Loss Minimization (LM)
The Loss Minimization (LM) function is designed to automatically monitor and control individual switchable capacitor banks in order to minimize overhead feeder losses. Feeder loss minimization is realized by reducing reactive power flows while maintaining voltages and power factors within specified limits. The LM is a real-time function and executes periodically at a dispatcher adjustable time interval.
Using capacitor bank control LM function requires a control interface to the SCADA system via RTUs. By means of SCADA facilities, LM analyzes prevailing substation and local conditions and, as necessary, switches the individual capacitor banks of each feeder on or off in order to minimize the feeder's losses. This is performed while maintaining the LM calculated capacitor bank voltages and power factors within specified limits. LM coordinates its operations with the status of substation load-tap-changing transformers (LTCs) and capacitor banks, although these devices may not be controlled by the SCADA system.
Loss Minimization executes periodically at a dispatcher adjustable time interval (typically every 30 minutes) and alarms the dispatcher whenever a switch fails to operate. LM does not allow unbalanced switching of a capacitor bank to take place if an individual switch should fail; a failed switch causes the capacitor bank to be unavailable to LM. In addition, LM maintains a count: of capacitor bank switch operations and will alarm the dispatcher when the number of counts exceeds a specified maximum over a specified time interval.
The dispatcher has the ability to enable and disable LM monitoring and control of individual capacitor banks as well as the ability to activate and de activate LM. For individual capacitor banks, the dispatcher also has the ability to assign voltage limits, adjust switch operation count rates (maximum counts and time intervals), and reset accumulated switch operation counts to zero.
In the LM function, individual capacitor banks are processed on per feeder basis. Similarly, the ON/OFF control commands to capacitor banks are also grouped based on each feeder. Capacitor banks that belong to a particular feeder are identified through network tracing by using network connectivity and dynamic switch status information.
In the process of capacitor bank control, individually operable capacitors on the feeder are identified by topology tracing from a feeder breaker downstream. Feeder loads are estimated to calculate voltage, branch flows, and power factors. The branch flows at capacitor locations are analyzed to find those capacitors whose branch reactive power exceeds a pre-determined limit. These capacitor banks are sorted in descending order based on their branch reactive power flows. The capacitor with the largest branch reactive power is selected as a LM control candidate. Its impact on voltage and power factor at the capacitor location is calculated and checked against their corresponding limits. If any one of the two constraints is violated, this capacitor bank will be passed over and the next capacitor is processed. Otherwise, a control command is issued to operate this capacitor bank. To prevent unbalance switching of a capacitor bank, a verification procedure will follow to check if any switch operation has failed. If so, this capacitor bank will be disabled for LM function. The above process is repeated until no capacitor is found whose branch reactive power exceeds the limit.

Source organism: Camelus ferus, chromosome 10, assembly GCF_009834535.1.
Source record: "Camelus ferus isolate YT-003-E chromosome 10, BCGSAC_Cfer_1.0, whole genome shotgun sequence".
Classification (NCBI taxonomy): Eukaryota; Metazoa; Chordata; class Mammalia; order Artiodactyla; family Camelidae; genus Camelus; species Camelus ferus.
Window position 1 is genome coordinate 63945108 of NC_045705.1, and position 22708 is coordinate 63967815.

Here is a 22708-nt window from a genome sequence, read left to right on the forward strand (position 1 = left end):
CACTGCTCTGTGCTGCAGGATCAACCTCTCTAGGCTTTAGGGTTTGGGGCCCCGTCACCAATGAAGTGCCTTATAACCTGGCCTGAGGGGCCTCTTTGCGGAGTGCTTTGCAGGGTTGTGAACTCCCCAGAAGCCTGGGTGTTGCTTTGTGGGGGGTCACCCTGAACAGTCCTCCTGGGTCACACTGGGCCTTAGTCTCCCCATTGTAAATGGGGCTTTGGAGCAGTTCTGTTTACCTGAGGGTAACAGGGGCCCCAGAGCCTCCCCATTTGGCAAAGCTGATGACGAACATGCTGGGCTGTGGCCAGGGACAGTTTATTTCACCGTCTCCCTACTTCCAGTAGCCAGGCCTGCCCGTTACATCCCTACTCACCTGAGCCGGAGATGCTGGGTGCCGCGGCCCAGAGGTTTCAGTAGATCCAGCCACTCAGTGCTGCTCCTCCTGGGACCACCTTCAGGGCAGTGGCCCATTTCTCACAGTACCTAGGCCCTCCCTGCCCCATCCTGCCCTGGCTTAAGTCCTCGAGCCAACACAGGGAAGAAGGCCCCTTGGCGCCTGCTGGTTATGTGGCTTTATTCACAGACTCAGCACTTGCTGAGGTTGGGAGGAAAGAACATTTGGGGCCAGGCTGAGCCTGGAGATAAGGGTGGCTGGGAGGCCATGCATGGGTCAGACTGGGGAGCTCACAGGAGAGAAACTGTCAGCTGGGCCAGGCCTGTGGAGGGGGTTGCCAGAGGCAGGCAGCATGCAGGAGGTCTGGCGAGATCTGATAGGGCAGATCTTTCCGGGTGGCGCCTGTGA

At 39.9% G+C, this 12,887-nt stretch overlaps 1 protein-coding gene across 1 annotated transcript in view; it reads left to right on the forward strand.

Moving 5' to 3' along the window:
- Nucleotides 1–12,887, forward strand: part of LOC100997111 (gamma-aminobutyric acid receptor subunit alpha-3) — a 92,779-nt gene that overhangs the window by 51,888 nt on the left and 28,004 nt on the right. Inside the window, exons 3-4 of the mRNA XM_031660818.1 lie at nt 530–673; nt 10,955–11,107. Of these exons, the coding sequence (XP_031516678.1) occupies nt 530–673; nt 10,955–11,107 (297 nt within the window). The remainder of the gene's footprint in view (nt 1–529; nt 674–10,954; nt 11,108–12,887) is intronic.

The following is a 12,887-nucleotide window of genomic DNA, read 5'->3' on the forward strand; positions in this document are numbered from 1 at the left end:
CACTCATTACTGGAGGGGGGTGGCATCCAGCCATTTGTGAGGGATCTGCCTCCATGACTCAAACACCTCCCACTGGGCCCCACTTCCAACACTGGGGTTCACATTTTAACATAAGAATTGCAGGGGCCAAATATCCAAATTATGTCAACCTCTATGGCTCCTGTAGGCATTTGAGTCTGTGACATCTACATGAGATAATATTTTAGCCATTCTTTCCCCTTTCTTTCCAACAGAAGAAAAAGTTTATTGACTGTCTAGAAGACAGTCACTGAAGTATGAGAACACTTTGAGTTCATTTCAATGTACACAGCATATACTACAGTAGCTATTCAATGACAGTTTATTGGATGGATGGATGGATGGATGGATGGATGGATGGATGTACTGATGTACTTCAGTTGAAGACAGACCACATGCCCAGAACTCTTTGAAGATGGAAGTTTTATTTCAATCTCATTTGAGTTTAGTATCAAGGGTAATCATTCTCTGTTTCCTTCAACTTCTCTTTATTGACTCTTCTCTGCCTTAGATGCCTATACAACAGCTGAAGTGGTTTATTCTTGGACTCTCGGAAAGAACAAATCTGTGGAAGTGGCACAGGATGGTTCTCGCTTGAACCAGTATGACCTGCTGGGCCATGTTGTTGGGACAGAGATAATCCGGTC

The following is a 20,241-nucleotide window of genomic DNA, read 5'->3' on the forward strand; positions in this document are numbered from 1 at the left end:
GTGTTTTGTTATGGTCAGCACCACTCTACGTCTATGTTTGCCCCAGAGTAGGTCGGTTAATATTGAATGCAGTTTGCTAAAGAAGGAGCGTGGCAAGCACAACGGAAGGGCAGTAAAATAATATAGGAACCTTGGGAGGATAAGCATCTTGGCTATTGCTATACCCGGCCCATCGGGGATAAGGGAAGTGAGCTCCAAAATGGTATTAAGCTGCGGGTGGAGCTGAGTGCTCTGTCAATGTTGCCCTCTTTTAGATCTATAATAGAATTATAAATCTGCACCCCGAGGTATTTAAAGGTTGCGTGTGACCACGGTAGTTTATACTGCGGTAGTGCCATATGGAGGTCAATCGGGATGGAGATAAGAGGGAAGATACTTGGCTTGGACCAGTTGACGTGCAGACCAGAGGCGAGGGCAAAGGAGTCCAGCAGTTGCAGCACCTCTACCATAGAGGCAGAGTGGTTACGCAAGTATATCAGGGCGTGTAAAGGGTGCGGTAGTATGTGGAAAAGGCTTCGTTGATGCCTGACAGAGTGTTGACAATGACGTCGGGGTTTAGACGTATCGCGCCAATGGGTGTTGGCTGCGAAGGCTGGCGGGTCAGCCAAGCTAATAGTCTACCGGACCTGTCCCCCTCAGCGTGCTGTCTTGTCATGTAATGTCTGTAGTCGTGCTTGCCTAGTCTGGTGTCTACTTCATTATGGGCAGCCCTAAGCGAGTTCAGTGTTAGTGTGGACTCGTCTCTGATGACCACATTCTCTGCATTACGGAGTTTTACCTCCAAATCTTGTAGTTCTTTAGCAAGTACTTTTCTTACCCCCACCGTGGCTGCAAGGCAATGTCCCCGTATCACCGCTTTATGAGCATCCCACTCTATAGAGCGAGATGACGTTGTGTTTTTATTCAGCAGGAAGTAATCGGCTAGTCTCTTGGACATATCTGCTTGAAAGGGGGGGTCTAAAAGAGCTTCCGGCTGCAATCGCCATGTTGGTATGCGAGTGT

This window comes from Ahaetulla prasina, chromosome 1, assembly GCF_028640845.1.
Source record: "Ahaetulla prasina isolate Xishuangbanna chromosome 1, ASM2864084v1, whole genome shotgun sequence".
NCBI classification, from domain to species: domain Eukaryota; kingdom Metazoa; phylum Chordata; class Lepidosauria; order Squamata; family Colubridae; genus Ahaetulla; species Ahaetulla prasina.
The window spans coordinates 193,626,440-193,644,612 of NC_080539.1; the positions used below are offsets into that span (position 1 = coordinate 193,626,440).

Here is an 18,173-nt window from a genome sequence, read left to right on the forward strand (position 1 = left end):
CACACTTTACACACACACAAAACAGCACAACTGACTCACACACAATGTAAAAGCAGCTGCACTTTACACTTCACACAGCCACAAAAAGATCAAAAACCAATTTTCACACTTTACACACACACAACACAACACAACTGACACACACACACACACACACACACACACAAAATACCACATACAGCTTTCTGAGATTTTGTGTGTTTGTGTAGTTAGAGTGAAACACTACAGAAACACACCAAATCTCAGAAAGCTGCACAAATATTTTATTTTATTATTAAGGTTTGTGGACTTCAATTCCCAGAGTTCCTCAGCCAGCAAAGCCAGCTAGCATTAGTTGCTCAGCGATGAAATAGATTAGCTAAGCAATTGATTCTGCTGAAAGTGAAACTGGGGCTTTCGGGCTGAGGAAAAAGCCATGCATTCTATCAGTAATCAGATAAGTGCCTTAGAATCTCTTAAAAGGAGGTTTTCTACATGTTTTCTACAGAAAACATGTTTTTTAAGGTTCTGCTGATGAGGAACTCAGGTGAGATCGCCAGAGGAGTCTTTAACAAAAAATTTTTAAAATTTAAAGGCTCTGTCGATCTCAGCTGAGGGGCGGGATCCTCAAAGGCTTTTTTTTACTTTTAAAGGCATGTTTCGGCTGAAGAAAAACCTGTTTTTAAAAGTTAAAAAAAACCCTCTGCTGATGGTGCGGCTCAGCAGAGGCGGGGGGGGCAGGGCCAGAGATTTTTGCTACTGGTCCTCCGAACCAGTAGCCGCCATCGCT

The LM function is designed to operate under the following assumptions:
- Distribution system is in a radial configuration; no loops are involved within the LM control area.
- Each load and capacitor bank can be represented as constant P and Q and/or constant current injections.
- Existing real-time condition is used as the base point for load flow analysis.
The LM function is also subject to the following constraints:
- High and low voltage limits at capacitor bank locations
- Power factor limits at capacitor locations
- Maximum number of operations per capacitor bank during specified time period
- Operability of capacitor banks
The main task of the LM function is to identify capacitor bank locations, to determine whether it is necessary to operate capacitors, and to make sure such operations do not cause any constraint violation. The first part of the LM function is accomplished through topology tracing process. To determine when and how to operate a capacitor, the following rule is applied: A capacitor needs to be operated if there exists a significant amount of lagging reactive power in the upstream branch flow. Likewise, it needs to be turned off if there is a large amount of leading reactive power in the branch flow. The decision can be made through a series of load flow calculations. Finally, to verify if a given capacitor operation violates any voltage or power factor constraints, the changes in voltage and power factor are calculated considering the effect of the capacitor operation.
In the test feeder depicted in the graphs below, the KVAr loss minimization represented a savings of $43,500 per year based on a price of $0.06/KWHr.
Sample annual feeder losses before PRISM loss minimization
The same sample feeder showing annual losses after PRISM Loss minimization
Loss Minimization (LM) Brochure PDF